3 Questions for Prof. Sven Panke

This time the "3 Questions For" series features Prof. Sven Panke from ETH Zürich in Switzerland. Prof. Sven Panke currently holds a position as Professor at the Department of Biosystems Science and Engineering. His research focuses on the design of novel bioprocesses for the pharmaceutical and chemical industry.


When and why did you move into the field of synthetic biology?

I moved into Synthetic Biology in the early 2000s, when the topic was about to emerge in Europe. The engineering vision behind it displayed a very big attraction to me, even if it was clear from the very beginning that a simple transfer of engineering principles from classical engineering disciplines to biology would not work. However, the engineering narrative and the DNA synthesis methods seemed to promise a major improvement about earlier biological engineering methods. Another important factor was iGEM – a totally novel way of communicating a field to students and making them enthusiastic about it.

Since then, I stayed in Synthetic Biology because I think that it remains the most promising route to better strains in industrial biotechnology and in many neighboring fields, generating visionary projects that can capture the imagination of scientists from many different backgrounds.


What is the single most important piece of advice that you would give to a current PhD student or a post-doc?

Consider ignoring the advice of senior colleagues.


What do you think is presently the major limiting factor for progress in the field of synthetic biology?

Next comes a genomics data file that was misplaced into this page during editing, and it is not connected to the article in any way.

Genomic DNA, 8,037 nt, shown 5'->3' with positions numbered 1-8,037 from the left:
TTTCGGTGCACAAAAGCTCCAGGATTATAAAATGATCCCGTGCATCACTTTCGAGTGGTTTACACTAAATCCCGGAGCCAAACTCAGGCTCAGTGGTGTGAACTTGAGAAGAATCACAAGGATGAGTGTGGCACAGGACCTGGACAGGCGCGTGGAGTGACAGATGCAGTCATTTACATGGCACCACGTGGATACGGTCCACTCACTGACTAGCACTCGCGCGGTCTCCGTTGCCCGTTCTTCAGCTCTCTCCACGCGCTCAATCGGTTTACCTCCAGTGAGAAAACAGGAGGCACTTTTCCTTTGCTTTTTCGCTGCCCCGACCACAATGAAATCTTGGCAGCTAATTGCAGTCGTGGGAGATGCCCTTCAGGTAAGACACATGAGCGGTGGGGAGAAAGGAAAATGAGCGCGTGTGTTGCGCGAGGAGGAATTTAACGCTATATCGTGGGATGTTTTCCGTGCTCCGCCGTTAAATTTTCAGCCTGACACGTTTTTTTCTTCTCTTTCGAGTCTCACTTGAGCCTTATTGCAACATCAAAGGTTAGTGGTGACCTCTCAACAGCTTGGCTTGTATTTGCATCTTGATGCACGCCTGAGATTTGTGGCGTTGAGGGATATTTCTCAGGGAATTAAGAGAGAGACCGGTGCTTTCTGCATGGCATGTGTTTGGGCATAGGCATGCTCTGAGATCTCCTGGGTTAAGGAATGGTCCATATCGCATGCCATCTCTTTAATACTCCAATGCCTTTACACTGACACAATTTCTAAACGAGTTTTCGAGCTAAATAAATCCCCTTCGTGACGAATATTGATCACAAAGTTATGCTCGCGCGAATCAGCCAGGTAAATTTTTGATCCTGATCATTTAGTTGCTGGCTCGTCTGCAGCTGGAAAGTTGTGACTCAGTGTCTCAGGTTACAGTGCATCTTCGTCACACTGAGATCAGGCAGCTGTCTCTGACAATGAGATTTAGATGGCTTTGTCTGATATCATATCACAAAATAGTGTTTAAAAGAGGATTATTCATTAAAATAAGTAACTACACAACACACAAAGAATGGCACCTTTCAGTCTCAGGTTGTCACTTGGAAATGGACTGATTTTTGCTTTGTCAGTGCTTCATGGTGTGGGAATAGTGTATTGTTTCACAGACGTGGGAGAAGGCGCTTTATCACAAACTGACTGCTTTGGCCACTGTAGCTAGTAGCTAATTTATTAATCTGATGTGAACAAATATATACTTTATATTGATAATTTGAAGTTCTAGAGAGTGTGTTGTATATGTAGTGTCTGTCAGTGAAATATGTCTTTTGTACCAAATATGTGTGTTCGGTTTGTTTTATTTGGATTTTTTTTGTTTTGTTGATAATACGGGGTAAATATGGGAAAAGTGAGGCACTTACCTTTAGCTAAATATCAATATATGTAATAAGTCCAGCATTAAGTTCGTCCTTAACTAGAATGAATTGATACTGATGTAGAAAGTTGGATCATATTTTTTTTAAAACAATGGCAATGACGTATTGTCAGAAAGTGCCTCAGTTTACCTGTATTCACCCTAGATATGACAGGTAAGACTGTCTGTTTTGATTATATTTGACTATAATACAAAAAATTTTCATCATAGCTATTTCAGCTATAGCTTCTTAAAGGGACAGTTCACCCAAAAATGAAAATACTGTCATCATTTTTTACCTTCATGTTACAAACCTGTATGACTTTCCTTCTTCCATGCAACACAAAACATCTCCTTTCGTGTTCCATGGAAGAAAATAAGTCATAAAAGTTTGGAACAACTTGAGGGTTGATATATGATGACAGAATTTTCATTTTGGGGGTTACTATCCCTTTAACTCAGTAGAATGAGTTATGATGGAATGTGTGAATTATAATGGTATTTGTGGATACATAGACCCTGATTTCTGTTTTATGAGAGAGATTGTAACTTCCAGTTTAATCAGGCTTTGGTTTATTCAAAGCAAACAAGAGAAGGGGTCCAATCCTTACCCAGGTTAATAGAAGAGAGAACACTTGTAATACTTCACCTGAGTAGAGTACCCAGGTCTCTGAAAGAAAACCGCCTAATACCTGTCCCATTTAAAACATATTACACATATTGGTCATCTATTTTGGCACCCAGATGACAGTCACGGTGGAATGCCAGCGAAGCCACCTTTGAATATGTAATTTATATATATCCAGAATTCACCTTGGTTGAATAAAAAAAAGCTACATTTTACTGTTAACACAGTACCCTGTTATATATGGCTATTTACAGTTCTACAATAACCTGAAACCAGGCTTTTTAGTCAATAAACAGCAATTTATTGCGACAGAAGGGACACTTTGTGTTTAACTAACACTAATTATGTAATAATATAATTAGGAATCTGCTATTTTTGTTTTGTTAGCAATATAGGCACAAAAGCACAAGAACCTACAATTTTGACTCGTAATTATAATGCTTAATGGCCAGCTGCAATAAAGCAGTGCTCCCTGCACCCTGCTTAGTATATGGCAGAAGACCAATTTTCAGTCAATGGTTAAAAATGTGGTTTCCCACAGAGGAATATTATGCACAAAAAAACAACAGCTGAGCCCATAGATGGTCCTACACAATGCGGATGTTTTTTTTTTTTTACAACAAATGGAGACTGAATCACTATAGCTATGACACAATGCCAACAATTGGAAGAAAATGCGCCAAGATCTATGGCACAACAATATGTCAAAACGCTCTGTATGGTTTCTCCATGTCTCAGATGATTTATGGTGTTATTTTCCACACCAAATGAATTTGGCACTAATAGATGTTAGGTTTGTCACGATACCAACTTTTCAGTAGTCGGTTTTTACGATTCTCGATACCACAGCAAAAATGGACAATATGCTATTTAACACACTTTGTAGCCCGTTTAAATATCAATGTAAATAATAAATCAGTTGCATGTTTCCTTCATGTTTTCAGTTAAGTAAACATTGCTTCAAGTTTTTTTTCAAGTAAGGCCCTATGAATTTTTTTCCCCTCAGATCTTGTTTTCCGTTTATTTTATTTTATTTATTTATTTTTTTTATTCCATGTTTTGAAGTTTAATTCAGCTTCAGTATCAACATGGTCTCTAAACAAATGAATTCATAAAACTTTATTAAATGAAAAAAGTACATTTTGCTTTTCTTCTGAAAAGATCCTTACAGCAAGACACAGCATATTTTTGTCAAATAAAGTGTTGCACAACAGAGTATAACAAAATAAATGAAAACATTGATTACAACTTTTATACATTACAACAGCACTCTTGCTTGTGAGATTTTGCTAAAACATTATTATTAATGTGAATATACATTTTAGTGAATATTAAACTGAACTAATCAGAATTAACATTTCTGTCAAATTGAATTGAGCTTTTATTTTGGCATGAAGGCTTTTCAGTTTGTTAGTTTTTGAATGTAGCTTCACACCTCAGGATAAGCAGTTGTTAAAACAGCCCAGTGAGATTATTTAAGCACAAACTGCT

I am not sure that I can name one factor that is more important than others. think that one major limiting factor is the time it takes to integrate of all the qualitative knowledge that we have accumulated over the years in computationally supported design platforms. We are making considerable advances there, but the process will, I fear, take another 10 years. I also think that we are becoming very good at certain aspects of synthetic biology, e.g. pathway optimization, but in the end this is only a certain aspect of the overall path from idea to real world impact – I think many projects still fail at an entirely different level, such as “this enzyme does not work in my chassis strain”, for whatever reason. And we should not forget that even if you have a good strain, you are still far away from having a good process. Finally, at some point we will return to the discussions that we had already once before, whether genetic engineering/synthetic biology is safe enough to be used outside contained facilities. The outcome of this discussion will have, I think, a strong impact on the future of synthetic biology outside of medicine.